For those who have met me, this might be a surprising confession, but here goes.
I was a high-school cheerleader.
No, not a recreational-type pom-pom waver. I was entrenched in the highly athletic world of competitive cheerleading, death-defying stunts and all. In fact, my sister is now varsity coach at my old high school—a place where there are more championship trophies for cheerleading in the lobby display cases than there are for any other sport. By far. I know, it sounds weird. But believe me: As members of the only team that consistently won stuff, my teammates and I would become absolutely incensed when people didn’t take us seriously. And there were many who just didn’t get it.
Fortunately, these days, cheerleading is getting a little more respect. Yes, the reason the whole activity exists at all is to provide support to other athletic teams. However, it has evolved so much it’s not only a fixture on ESPN, but in the tradition of “Rudy,” “Hoosiers” and “The Mighty Ducks,” it even has its own movie (“Bring it On” … yes, I went there).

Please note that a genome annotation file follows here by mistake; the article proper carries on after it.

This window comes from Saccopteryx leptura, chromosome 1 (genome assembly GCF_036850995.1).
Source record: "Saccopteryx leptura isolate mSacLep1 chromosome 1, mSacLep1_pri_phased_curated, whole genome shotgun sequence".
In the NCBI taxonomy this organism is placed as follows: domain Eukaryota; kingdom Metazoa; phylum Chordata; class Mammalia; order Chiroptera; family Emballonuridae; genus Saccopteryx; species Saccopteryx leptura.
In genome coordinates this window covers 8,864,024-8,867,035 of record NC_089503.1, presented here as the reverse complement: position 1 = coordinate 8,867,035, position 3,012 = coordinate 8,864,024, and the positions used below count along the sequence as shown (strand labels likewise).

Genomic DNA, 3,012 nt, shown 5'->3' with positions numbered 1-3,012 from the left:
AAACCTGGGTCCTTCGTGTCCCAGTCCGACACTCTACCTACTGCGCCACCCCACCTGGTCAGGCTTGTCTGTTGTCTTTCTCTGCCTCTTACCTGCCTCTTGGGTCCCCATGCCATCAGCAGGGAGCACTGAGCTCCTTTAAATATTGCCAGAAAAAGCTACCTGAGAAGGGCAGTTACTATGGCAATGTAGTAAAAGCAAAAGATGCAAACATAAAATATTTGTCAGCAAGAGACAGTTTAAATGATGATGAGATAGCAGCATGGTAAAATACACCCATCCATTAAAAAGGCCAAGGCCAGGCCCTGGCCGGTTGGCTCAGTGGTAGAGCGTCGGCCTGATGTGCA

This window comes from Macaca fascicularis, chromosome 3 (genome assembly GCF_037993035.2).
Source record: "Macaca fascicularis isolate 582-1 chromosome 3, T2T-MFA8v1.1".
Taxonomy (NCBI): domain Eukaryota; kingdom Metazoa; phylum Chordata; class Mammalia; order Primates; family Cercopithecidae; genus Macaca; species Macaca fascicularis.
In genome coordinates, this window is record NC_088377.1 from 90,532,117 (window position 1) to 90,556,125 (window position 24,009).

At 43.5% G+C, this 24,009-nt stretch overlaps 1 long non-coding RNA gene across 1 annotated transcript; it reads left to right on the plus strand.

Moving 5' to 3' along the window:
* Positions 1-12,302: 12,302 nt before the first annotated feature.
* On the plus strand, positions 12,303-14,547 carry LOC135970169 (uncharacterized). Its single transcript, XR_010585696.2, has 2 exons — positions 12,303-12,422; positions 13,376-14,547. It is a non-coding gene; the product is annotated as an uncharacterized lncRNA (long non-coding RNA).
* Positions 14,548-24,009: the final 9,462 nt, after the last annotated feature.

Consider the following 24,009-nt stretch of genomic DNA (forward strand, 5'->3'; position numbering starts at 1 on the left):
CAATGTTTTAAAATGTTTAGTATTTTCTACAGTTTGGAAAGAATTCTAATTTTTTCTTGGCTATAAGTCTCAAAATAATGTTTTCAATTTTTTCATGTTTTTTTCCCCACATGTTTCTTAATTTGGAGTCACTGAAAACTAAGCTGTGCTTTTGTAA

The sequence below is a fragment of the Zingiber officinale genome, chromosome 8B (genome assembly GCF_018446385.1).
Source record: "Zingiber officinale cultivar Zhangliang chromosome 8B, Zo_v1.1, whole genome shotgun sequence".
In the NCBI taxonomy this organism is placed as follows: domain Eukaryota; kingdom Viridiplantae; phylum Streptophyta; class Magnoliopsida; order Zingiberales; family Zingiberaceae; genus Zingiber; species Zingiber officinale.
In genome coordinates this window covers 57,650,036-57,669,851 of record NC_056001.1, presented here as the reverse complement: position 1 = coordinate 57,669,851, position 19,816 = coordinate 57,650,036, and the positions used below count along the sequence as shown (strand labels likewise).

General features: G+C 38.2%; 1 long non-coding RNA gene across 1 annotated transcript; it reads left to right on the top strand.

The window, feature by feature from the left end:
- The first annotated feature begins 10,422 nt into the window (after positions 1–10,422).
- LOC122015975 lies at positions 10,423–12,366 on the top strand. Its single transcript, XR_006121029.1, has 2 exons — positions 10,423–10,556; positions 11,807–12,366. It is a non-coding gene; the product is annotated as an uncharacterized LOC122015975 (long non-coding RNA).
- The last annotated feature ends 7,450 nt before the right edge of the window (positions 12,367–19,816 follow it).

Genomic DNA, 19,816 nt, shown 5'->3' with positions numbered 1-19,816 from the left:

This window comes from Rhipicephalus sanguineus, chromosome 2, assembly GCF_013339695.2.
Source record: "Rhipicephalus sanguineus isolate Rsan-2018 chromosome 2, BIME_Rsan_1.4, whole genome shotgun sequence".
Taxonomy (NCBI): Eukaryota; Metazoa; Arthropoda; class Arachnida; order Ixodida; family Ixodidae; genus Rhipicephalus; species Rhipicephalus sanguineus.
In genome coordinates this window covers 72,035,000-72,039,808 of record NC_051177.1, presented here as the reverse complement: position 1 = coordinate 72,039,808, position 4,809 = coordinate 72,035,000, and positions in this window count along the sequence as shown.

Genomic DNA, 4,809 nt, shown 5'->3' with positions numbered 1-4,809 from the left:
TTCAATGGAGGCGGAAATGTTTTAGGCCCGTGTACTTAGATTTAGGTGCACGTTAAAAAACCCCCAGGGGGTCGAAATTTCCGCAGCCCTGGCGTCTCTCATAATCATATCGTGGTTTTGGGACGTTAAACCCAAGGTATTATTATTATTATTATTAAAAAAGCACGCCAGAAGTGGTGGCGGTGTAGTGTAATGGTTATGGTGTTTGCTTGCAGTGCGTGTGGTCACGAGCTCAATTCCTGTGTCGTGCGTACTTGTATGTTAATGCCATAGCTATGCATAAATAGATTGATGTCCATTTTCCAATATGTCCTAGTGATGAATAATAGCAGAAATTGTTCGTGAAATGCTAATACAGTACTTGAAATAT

To further cement its sport status, it’s now becoming a viable avenue for business and marketing initiatives. You might not see a cheerleader shilling for Nike anytime soon, but each ESPN event has sponsors and each team has wardrobe, prop and other competition needs that must be filled (this is where you come in).
I just recently got a press release from Boxercraft regarding their 2009 cheer catalog, and I’m so thrilled the promotional industry is recognizing this sport as the next great place to do business. Regardless of your personal position on cheerleading, it’s pretty impossible to deny that opportunities abound for distributors and suppliers alike.
Three cheers for money!
• USA Today—Cheerleading in the USA: A Sport and an Industry